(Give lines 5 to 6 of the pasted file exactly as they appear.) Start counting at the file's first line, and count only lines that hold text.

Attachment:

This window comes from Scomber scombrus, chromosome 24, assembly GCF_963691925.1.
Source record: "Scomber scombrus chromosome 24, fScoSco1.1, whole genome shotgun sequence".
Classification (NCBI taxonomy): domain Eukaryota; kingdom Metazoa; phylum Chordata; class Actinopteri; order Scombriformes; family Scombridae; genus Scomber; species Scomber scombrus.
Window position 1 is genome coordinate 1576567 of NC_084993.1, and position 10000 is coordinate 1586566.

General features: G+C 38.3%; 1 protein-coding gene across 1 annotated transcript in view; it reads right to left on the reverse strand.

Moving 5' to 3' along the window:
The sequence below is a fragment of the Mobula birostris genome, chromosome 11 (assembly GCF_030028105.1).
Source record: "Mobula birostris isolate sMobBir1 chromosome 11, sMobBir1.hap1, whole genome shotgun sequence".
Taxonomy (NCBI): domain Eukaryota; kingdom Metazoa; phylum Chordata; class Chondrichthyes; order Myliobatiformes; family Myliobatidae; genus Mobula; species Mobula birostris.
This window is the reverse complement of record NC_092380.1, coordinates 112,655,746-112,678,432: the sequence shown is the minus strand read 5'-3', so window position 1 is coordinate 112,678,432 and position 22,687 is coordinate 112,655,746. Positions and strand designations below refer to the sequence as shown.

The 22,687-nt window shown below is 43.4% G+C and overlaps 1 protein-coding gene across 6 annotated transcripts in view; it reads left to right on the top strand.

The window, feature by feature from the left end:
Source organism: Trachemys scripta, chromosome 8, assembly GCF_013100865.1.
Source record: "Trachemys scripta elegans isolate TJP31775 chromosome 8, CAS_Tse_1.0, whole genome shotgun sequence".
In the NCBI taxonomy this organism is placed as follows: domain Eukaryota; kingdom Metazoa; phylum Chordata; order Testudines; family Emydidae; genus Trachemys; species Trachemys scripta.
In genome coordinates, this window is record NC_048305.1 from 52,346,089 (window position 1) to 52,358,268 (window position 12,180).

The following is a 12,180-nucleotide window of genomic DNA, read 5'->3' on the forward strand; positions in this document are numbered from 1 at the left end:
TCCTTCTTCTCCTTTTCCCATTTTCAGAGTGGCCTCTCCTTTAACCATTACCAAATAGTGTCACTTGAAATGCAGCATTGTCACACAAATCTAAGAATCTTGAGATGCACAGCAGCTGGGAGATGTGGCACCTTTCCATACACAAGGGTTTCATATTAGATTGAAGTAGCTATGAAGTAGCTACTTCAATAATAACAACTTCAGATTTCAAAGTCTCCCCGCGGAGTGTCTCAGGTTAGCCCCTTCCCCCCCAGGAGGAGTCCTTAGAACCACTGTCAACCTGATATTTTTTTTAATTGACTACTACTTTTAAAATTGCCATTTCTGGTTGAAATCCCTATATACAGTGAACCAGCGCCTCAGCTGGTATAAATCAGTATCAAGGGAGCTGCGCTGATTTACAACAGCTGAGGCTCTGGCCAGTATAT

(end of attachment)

General features: G+C 38.3%; 1 protein-coding gene across 1 annotated transcript in view; it reads right to left on the reverse strand.

Moving 5' to 3' along the window: